Anticipation is building as a new hockey season approaches. Maybe it’s the comfort of old gloves holding the promise of a new stick that does it? Maybe it’s the idea that a new season offers an opportunity to build on time-tested knowledge by applying new thinking? Not sure what does it for you, but basically, if you love hockey, this is a great time of year.
At PowerPlayer, we’re looking forward to the opportunity to build on 2017-18 — our first full season offering a digital feedback platform for youth hockey. As PowerPlayer data piled up for young athletes (and their parents) from Anchorage to Montreal, New York to Newfoundland, we spoke with coaches, administrators, players, and parents about their experiences with the platform.
So what have we learned from our rookie year?
1. Kids love to compete. And they love feedback.
Virtually every coach we spoke with told us the same thing: as soon as their players found out they were going to be ‘measured’ via PowerPlayer, their compete level went up. And that’s 100% what we hoped would happen.
We set out to motivate kids to try a little bit harder all the time by helping coaches bring the spirit of personal competition not just to games, but to non-game aspects of hockey like practice habits, fitness levels, and intangibles like listening and communication skills. And because PowerPlayer covers so many on-ice, off-ice, and intangible aspects of hockey, the data is showing that it’s almost impossible for any one player to lead a team or group in all categories.
For example, a team’s fittest player may not be its highest scoring skater or possess their team’s highest intangibles ratings. A team’s strongest puck skills player may need to focus on their fitness in order to improve their overall score. Through PowerPlayer, players are seeing for themselves that being a ‘good’ hockey player requires not only a multi-dimensional hockey skill set, but also a host of additional attributes that contribute to being a well-rounded athlete. And they’re learning that things they can control, such as effort in practice, really do matter and are noticed by coaches.
2. Parents love to know how their kids are doing.
For the parents we’ve spoken with, even minimal PowerPlayer data is delivering more feedback than they’ve ever received about their child as a hockey player.
Seeing instructional and encouraging comments and ratings from coaches — along with trending metrics that show their child’s actual capabilities relative to their anonymous peers — is proving to be a great way for parents to understand their child’s progress. PowerPlayer data gives parents a way to talk with their kids about their hockey lives in a more informed way, and numerous coaches have told us that they feel having parents fully informed at all times builds greater trust and strengthens relationships.
3. Coaches are really good at providing constructive feedback.
Coaches are using PowerPlayer in a variety of ways, tailoring usage to their personal coaching styles and to the ages and skill levels of the players they’re working with. And while we’re seeing coaches provide lots of periodic metrics relating to skating, fitness, and puck skills, and ratings for practice and game play, we’re definitely seeing that the majority of coaches are running with PowerPlayer’s video and comments functionality in a big way. Invariably, coaches tell us that being able to quickly communicate with their players (as individuals, as a team, or as part of a unique group such as a powerplay or penalty killing unit) through ratings, comments, and video is what makes PowerPlayer so valuable. They love having comparable data to help them understand how best to work with individual players and back up coaching decisions, and they recognize the value and time savings in communicating rich, meaningful information with parents without scheduling one-on-one meetings.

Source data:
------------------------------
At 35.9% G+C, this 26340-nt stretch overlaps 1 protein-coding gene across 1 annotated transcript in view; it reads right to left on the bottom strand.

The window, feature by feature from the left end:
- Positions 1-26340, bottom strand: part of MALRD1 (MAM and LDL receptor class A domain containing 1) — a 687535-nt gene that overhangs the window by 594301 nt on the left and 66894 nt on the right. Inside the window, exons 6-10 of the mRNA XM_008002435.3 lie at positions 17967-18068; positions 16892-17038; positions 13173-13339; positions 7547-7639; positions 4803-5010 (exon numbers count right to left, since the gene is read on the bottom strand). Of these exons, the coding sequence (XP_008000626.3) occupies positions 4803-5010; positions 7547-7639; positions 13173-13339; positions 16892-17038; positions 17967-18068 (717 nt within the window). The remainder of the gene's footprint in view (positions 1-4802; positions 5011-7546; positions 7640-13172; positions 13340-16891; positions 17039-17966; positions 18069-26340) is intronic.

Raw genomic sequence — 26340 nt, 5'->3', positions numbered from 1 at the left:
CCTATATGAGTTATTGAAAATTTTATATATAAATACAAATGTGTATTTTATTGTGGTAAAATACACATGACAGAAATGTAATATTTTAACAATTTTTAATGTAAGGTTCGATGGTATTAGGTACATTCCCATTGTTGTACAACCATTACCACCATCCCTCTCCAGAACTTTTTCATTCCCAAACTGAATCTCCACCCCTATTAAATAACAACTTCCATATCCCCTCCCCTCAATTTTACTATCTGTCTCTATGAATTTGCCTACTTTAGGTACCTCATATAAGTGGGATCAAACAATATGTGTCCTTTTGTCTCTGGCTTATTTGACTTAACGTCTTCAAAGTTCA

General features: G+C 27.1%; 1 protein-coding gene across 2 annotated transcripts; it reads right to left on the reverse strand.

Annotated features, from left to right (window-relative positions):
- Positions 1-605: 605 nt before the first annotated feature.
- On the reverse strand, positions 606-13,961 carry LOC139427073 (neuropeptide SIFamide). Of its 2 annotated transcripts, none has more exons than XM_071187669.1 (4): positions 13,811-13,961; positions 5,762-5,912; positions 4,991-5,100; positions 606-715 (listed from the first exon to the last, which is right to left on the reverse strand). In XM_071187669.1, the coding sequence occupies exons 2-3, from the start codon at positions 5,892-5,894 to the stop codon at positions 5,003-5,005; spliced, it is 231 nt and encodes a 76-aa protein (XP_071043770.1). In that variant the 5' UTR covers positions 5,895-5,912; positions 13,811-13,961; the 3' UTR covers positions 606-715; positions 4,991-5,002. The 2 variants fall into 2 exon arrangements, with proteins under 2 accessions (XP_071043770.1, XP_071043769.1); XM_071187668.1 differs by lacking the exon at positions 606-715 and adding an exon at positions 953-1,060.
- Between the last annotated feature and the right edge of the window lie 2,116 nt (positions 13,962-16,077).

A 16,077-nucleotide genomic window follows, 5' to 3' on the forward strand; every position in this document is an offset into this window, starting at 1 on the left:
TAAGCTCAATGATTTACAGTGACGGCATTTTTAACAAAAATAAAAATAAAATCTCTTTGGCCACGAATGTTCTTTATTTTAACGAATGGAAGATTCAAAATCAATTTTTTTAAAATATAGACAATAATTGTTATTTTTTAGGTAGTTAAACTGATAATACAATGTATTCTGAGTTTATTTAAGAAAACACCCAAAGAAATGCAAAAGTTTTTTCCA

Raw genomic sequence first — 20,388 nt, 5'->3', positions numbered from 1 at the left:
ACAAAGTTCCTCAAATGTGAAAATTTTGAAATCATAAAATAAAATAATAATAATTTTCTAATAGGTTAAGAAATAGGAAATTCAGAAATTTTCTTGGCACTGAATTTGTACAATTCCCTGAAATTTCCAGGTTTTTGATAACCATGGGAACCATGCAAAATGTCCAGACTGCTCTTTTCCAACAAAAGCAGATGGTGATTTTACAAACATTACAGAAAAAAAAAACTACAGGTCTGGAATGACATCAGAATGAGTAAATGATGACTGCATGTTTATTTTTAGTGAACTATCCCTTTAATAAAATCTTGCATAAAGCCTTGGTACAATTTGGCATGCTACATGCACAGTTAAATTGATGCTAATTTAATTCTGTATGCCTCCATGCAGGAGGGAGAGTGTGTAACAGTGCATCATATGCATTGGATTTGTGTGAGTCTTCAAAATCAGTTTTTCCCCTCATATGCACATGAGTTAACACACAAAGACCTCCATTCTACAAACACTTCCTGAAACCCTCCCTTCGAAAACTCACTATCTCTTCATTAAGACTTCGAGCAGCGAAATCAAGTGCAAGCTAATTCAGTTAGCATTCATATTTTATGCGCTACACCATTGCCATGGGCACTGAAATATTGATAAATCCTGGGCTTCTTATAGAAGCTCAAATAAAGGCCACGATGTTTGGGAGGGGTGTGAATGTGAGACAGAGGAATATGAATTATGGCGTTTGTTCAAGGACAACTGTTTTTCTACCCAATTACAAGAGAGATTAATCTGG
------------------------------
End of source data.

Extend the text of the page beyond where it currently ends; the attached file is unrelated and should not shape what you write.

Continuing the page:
4. Coaches are looking for ways to improve.
We’ve loved connecting with coaches who are eager to find new ways to reach and teach their players. It’s always exciting for us when we talk with people who immediately understand the potential in providing continuous feedback to the kids they work with. If, like so many of them, you’ve ever tried to fill out 17 checkbox sheets at the end of a season, or tried to collect data on players using a clipboard, you’ll understand the essence of PowerPlayer. And events we’ve been part of, such as The Coaches Site Hockey Coaches Conference and the Roger Neilson Coaches Clinic, show that interest in continuous learning and development at the youth hockey coaching level is strong. We see that drive to learn and apply new thinking to teaching as good news for kids, for parents, and ultimately for the game.
5. Feedback really is fuel.
We’re working hard to make PowerPlayer everything it can be, and the feedback we’ve received from coaches, administrators, players, and parents who’ve experienced the platform has been as energizing as it has been helpful.
So yeah, as we head into 2018-19, we’re feeling that sense of pre-season optimism and excitement that we all love so much. If you’re feeling it too, and want to add the power of feedback to your club or team, just let us know.
I flipped on the NHL Network the other day. While I usually don’t pay too much attention to the panel discussion stuff they broadcast ahead of games, this time something got my attention.
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